Paediatric dispensing

About the session

All ophthalmic lens designs must maintain accurate positioning in order to be optically effective. This includes lenses designed for reducing myopia progression, multifocal and single vision designs which may be prescribed for our youngest patients. Clinical experience shows us that children’s spectacle frames are often poorly fitting, arising from their design characteristics which induces movement of the spectacle lens on the face, reducing the desired optical effect. 

This session explores the potential resultant effect of a poor fitting frame and the relationship between the frame parameters and facial measurements. Facial development will be explored utilising data from a recent study, along with differences found in facial characteristics due to ethnicity and Down’s syndrome. Understanding the developing face will help a more informed selection of frame features or modifications required to accommodate the needs of children, resulting in a stable and more comfortable fit for the child whilst delivering the intended correction and/or intervention more effectively.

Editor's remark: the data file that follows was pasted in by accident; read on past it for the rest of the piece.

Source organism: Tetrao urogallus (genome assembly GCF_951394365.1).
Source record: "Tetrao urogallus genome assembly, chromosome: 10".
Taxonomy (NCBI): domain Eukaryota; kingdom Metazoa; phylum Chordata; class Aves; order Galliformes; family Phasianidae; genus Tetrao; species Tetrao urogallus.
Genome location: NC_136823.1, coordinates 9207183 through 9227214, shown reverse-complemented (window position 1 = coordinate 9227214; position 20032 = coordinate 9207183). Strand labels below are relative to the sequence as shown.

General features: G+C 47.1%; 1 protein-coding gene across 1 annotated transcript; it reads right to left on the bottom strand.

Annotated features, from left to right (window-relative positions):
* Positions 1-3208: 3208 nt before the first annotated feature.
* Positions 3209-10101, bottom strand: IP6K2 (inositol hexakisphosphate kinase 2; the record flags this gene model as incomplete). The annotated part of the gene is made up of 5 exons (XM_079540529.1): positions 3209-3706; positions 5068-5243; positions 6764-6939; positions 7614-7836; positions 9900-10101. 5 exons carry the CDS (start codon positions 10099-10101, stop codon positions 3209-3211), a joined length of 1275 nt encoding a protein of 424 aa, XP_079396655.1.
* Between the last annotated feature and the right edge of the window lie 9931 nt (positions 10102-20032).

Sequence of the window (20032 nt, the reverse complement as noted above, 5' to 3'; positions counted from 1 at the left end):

Learning outcomes

Learning outcomes and CPD information to be confirmed.


Dr Alicia Thompson

Alicia's career in optics began over 35 years ago where she gained various qualifications in dispensing, manufacturing and lens design. Helping optometry students improve their dispensing knowledge moved Alicia into Aston University for 15 years before she moved to help the ABDO with qualification development. 

In 2021, Alicia was awarded a PhD for her work on paediatric facial anthropometry. This part-time study involved measuring over 1300 three-dimensional images of children aged from birth to sixteen years, capturing differences in ethnicity and Down's syndrome. The aim of which is to improve the design and ultimately the fit of spectacle frames for paediatric patients. 

Alicia still practices regularly in her paediatric dispensing referral clinic.